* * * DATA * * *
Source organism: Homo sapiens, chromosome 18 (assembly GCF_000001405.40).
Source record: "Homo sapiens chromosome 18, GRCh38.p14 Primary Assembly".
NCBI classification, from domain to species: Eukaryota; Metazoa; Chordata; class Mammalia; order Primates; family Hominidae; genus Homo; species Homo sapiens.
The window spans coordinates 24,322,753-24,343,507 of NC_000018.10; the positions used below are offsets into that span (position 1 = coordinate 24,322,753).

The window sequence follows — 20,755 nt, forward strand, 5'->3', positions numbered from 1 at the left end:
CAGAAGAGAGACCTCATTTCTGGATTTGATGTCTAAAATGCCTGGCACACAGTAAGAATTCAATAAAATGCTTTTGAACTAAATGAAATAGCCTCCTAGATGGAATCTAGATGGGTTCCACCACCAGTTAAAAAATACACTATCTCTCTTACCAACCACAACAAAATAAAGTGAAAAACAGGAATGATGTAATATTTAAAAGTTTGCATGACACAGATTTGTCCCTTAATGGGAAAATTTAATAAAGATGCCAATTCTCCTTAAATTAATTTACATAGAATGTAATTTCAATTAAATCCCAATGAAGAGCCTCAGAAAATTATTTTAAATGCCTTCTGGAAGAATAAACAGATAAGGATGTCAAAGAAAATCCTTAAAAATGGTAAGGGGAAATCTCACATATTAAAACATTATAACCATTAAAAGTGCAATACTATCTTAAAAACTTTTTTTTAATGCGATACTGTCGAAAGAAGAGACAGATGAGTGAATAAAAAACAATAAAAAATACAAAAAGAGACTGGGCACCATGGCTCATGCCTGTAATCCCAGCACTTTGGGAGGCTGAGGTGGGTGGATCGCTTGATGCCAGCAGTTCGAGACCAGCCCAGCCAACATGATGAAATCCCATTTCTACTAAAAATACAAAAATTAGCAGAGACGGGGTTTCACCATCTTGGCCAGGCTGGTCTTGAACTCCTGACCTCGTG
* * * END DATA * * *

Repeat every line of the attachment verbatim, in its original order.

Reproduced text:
Source organism: Homo sapiens, chromosome 18 (assembly GCF_000001405.40).
Source record: "Homo sapiens chromosome 18, GRCh38.p14 Primary Assembly".
NCBI classification, from domain to species: Eukaryota; Metazoa; Chordata; class Mammalia; order Primates; family Hominidae; genus Homo; species Homo sapiens.
The window spans coordinates 24,322,753-24,343,507 of NC_000018.10; the positions used below are offsets into that span (position 1 = coordinate 24,322,753).

The window sequence follows — 20,755 nt, forward strand, 5'->3', positions numbered from 1 at the left end:
CAGAAGAGAGACCTCATTTCTGGATTTGATGTCTAAAATGCCTGGCACACAGTAAGAATTCAATAAAATGCTTTTGAACTAAATGAAATAGCCTCCTAGATGGAATCTAGATGGGTTCCACCACCAGTTAAAAAATACACTATCTCTCTTACCAACCACAACAAAATAAAGTGAAAAACAGGAATGATGTAATATTTAAAAGTTTGCATGACACAGATTTGTCCCTTAATGGGAAAATTTAATAAAGATGCCAATTCTCCTTAAATTAATTTACATAGAATGTAATTTCAATTAAATCCCAATGAAGAGCCTCAGAAAATTATTTTAAATGCCTTCTGGAAGAATAAACAGATAAGGATGTCAAAGAAAATCCTTAAAAATGGTAAGGGGAAATCTCACATATTAAAACATTATAACCATTAAAAGTGCAATACTATCTTAAAAACTTTTTTTTAATGCGATACTGTCGAAAGAAGAGACAGATGAGTGAATAAAAAACAATAAAAAATACAAAAAGAGACTGGGCACCATGGCTCATGCCTGTAATCCCAGCACTTTGGGAGGCTGAGGTGGGTGGATCGCTTGATGCCAGCAGTTCGAGACCAGCCCAGCCAACATGATGAAATCCCATTTCTACTAAAAATACAAAAATTAGCAGAGACGGGGTTTCACCATCTTGGCCAGGCTGGTCTTGAACTCCTGACCTCGTG